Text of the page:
When Oysters Can Fly

A major part of my research is sectioning oyster shells. This means taking a shell that is usually hundreds of years old and slicing it in half to count the growth bands. This requires the use of a saw that is bigger than I am, and an oyster shell that is only a few inches long.

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Know it All?

Sometimes I feel discouraged because I will tell someone that I am an archaeologist and they then assume that I know everything about every site there is. People are especially interested in discussing Rome and Egypt, which are totally not in my knowledge area.

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Opportunities

I met a new student at William and Mary today. In our discussions, we stumbled upon the topic of researching with a professor. He told me that everyone he has talked to has an “in”, and he didn’t know how to get there. I told him that it was simple: ask a professor if you can do research with them.

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My Own Project: ER and preventable care admits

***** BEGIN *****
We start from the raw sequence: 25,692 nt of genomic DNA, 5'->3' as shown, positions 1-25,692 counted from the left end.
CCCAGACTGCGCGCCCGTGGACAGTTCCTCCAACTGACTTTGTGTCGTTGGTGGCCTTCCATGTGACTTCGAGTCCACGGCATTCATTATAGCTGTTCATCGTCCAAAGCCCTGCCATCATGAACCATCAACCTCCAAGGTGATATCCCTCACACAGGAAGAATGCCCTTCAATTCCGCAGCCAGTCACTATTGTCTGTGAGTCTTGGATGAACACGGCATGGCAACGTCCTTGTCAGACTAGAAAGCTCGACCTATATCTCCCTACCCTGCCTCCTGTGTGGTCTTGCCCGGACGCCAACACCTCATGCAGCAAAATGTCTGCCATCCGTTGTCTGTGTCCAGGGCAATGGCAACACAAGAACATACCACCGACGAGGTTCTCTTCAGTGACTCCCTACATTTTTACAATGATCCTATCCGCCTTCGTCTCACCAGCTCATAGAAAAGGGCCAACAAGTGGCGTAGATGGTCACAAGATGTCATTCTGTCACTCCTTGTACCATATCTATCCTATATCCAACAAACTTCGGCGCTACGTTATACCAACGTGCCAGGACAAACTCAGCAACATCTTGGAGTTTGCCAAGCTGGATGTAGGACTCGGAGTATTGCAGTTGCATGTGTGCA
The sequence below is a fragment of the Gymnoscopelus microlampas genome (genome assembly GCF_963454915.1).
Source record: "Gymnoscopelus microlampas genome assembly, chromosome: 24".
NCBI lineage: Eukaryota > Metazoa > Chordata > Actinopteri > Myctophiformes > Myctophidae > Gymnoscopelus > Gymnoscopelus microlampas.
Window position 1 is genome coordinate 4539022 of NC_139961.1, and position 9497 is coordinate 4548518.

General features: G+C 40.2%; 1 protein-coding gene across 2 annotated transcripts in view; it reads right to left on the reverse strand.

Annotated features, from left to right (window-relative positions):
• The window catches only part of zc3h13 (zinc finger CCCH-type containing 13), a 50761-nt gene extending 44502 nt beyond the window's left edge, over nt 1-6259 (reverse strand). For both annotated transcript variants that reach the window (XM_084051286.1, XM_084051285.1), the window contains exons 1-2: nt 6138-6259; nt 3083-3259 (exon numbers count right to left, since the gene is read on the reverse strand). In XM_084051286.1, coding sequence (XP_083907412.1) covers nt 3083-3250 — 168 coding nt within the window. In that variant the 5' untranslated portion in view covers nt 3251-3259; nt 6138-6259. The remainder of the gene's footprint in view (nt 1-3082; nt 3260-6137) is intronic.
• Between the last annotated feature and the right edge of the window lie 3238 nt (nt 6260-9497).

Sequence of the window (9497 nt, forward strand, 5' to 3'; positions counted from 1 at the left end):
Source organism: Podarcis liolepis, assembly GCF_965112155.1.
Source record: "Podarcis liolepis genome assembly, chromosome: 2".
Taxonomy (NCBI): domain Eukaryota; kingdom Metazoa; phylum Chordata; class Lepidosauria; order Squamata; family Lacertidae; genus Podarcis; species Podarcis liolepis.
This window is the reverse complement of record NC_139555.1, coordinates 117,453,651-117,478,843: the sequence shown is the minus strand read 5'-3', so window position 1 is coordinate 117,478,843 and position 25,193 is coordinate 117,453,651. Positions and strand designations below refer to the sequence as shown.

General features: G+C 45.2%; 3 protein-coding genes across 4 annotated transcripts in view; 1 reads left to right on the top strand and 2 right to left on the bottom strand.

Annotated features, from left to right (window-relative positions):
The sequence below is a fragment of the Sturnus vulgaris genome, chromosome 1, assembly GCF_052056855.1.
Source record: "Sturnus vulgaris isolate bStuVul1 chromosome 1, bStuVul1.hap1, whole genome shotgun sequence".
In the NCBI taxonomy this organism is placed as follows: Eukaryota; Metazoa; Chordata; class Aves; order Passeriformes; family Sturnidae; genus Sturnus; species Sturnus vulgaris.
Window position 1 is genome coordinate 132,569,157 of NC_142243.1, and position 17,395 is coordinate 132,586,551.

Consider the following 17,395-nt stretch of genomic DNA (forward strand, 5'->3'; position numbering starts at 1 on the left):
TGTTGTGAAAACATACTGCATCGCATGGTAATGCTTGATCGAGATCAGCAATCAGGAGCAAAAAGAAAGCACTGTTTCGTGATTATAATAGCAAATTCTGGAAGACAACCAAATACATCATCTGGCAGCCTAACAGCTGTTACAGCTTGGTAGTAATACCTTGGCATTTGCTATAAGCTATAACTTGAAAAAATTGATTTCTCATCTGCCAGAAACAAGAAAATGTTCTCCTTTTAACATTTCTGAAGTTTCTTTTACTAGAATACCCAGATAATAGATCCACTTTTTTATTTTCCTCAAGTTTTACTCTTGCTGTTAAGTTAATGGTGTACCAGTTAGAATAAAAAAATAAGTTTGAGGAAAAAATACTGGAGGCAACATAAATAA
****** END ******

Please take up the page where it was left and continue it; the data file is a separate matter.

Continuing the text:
So I finally finished my own project. I used the same data I’ve been working with (quarterly inpatient data from Florida), but now only focusing on two types of patients: ER admits and patients with preventable conditions. Preventable conditions are diagnoses for which timely and effective ambulatory care reduces the risks of hospitalization by either preventing the onset of or managing an illness or condition. Examples include pneumonia, congestive heart failure, asthma, and immunizable conditions. As a result, preventable conditions are frequently used as a measure of health care access and so I hypothesized that during a recession there would be more of these types of conditions. ER admits are an important subgroup because hospitals must provide everyone with a minimum degree of service even if the patient has no insurance and cannot pay. The ER is the only part of a hospital that is required to treat everyone, so I hypothesized that during a recession there would be more ER admits. My dependent variables of interest are the number of ER admits, preventable condition admits, and PC through ER admits for each hospital. My explanatory variables were the county unemployment rate and county population controls and hospital and time controls. When I only looked at the effect of unemployment on ER or PC admits, the effect was not significantly different from zero. However, when I looked at patients that met both criteria, the effect was positive and significant. In other words, during recessions there are more ER admits with diseases that could have been prevented with proper health care.

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